Last week, state Sen. Jeff Klein (D-Bronx), leader of the Independent Democratic Conference that shares power with Republicans in the State Senate, confirmed that the state Joint Commission on Public Ethics is investigating a sexual harassment claim against him. A former staffer has accused him of forcibly kissing her on March 31, 2015, outside an Albany bar during a night of celebration. Klein denies the accusation and had asked JCOPE to open an investigation.

The former staffer, Erica Vladimer, said in a statement she posted on Facebook that “Sadly, my experience with sexual harassment in Albany was more insidious than this one moment in time with this one man.”

In his State of the State speech this month, Gov. Andrew M. Cuomo called for banning the use of taxpayer money to settle sexual-harassment claims involving all government entities and some private companies and to require public disclosure of the settlements.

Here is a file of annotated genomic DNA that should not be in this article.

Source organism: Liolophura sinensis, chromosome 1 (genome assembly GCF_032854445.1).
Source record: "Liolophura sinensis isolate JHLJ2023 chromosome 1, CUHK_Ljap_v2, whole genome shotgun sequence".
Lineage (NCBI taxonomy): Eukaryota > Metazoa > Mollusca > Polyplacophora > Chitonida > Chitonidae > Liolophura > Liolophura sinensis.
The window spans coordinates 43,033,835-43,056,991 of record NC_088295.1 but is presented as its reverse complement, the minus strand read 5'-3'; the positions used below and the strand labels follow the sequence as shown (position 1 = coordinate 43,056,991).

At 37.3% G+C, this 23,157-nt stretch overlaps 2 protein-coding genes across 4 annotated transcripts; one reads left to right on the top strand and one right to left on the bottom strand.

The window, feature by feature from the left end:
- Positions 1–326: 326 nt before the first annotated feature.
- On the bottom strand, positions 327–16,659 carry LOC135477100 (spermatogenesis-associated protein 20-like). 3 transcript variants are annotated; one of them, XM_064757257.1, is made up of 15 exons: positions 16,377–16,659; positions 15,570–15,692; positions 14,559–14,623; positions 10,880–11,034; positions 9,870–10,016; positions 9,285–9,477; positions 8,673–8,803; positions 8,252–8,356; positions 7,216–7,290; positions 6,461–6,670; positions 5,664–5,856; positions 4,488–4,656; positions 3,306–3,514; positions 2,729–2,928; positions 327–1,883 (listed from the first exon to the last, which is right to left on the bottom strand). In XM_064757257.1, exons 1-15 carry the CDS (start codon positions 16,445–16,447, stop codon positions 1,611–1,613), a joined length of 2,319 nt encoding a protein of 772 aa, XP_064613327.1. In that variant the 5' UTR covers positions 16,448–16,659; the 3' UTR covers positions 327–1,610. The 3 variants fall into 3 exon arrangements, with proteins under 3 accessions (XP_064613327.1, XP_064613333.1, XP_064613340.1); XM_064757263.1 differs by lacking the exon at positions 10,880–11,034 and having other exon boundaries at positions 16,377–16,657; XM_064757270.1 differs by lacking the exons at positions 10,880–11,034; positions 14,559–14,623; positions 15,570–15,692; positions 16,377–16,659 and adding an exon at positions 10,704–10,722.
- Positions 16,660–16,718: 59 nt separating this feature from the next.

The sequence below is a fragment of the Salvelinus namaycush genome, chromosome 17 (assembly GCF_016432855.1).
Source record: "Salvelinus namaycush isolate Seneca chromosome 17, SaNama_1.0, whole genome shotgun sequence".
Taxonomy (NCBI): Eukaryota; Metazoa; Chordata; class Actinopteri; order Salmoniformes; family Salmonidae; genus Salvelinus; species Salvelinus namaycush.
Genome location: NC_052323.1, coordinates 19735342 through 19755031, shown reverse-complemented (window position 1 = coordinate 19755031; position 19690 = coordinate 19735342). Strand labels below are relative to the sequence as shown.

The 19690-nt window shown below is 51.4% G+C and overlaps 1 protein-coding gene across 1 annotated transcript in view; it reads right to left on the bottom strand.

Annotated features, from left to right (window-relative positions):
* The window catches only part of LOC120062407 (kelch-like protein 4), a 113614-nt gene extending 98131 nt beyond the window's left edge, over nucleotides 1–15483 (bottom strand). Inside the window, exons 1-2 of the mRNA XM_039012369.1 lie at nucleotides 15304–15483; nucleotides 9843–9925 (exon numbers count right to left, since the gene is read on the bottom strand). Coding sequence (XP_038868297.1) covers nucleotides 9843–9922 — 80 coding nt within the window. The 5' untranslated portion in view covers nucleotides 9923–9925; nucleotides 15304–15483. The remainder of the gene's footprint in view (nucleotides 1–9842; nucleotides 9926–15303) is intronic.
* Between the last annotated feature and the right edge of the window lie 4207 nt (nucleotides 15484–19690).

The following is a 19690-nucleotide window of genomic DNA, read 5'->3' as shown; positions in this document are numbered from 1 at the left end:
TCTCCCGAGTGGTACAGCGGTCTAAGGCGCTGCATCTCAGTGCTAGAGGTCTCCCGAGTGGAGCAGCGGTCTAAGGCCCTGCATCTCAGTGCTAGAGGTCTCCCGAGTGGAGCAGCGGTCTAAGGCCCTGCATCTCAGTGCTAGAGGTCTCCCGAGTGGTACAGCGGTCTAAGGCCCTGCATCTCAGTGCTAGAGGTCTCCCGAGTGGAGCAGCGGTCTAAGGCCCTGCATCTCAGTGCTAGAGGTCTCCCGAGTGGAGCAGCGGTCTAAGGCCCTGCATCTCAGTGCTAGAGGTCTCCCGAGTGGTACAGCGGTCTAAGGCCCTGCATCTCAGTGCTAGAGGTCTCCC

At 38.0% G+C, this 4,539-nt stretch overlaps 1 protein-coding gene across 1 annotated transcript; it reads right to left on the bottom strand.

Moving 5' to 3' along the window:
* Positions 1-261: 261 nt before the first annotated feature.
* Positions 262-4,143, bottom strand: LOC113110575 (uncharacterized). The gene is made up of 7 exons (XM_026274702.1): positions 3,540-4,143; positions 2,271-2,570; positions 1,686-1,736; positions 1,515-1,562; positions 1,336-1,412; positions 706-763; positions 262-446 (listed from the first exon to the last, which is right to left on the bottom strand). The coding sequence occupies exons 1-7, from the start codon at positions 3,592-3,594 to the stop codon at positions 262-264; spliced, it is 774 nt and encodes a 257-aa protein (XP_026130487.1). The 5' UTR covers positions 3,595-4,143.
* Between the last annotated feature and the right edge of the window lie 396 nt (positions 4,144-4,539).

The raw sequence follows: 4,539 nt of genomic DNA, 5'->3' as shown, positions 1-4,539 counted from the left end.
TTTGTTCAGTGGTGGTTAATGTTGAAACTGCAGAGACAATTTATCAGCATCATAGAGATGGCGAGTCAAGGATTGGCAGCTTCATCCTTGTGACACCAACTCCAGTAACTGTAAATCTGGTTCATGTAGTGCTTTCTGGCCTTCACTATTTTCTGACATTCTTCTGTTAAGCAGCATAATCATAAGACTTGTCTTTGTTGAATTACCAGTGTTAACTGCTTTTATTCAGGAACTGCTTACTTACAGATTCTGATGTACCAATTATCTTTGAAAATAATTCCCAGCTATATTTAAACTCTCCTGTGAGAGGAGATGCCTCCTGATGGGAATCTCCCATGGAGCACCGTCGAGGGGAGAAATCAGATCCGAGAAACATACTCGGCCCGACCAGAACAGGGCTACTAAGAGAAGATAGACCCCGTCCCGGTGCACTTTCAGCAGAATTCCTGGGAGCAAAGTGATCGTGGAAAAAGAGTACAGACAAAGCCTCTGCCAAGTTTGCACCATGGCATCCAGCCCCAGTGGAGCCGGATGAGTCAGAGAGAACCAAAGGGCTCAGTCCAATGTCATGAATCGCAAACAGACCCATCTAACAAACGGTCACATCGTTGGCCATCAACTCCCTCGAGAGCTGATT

“No taxpayer funds should be used to pay for any public official’s sexual harassment or misconduct — period,” Cuomo said.

Cuomo counsel Alfonso David said the administration issued an order in 2011 that “any supervisor that received a complaint, whether formal or informal, whether written or aural, has an obligation to report it.”

The records obtained by Newsday through the state attorney general’s office, which represents the state in court settlements, show two cases in the State Legislature. One was the $545,000 settlement stemming from sexual harassment charges against then-Assemb. Vito Lopez (D-Brooklyn) and the leader who handled the once-secretive case, former Assembly Speaker Sheldon Silver. Lopez was forced from the legislature after the scandal, and Silver lost his seat when he was accused in an unrelated federal corruption case, which is being retried this year.